SOME DESERTS OF THE WORLD
The transition from the hot Sonoran Desert to the cooler and higher Great Basin is called the Mojave Desert. This arid region of southeastern California and portions of Nevada, Arizona and Utah, occupies more than 25,000 square miles.
On the northwestern boundary it extends from the Sierra Nevada range to the Colorado Plateau in the east; it abuts the San Gabriel-San Bernardino mountains in the southwest. Near the Great Basin-Mojave border lies Death Valley, the lowest point in North America and a national park.
The Mojave's desert climate is characterized by extreme variation in daily temperature and an average annual precipitation of less than 5 inches. Almost all the precipitation arrives in winter. Freezing temperatures occur in winter, while summers are hot, dry and windy.
The Mojave has a typical mountain-and-basin topography with sparse vegetation. Sand and gravel basins drain to central salt flats from which borax, potash and salt are extracted. Silver, tungsten, gold and iron deposits are worked.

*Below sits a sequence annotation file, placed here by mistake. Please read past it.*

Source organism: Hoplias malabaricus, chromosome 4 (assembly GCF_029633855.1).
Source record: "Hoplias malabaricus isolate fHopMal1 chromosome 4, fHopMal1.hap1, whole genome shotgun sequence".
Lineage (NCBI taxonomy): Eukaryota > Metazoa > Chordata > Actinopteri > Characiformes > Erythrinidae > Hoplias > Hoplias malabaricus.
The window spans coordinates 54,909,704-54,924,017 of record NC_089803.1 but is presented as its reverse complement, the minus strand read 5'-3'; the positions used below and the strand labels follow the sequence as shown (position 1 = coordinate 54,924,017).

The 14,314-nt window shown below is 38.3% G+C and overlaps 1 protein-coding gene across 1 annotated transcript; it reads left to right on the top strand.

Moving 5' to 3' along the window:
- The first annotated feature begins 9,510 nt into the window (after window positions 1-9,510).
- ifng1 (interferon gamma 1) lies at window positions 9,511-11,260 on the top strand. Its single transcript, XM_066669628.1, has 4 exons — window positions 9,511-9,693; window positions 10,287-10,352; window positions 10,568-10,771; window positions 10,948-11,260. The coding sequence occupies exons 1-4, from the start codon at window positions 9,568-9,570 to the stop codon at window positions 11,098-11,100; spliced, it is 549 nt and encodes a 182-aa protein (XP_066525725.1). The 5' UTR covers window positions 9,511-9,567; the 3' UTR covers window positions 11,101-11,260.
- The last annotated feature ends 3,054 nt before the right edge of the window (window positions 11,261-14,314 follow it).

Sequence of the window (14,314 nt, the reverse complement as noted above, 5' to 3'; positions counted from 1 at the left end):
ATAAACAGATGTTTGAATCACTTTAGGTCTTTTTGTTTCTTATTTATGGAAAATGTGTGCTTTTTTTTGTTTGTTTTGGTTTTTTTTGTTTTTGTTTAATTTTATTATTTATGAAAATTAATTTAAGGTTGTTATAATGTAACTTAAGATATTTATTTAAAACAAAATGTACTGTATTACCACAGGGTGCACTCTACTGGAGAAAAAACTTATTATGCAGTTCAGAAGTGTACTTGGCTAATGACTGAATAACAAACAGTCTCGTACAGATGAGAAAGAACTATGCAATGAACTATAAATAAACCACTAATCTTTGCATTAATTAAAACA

While some do not consider the Mojave a desert in its own right, the Mojave Desert hosts about 200 endemic plant species found in neither of the adjacent deserts.Cactus are usually restricted to the coarse soils of bajadas. Mojave Yucca and, at higher elevations Desert Spanish Bayonet, a narrow-leafed yucca, are prominent. Creosote Bush, Shadscale, Big Sagebrush, Bladder-sage, bursages and Blackbush are common shrubs of the Mojave Desert.
Occasional Catclaws grow along arroyos. But, unlike the Sonoran Desert, trees are few, both in numbers and diversity. The exception is the Joshua-tree. While this unusual tree-like yucca is usually considered the prime indicator of Mojave Desert vegetation, it occurs only at higher elevations in this desert and only in this desert.
Source for image and information: http://www.desertusa.com/du_mojave.html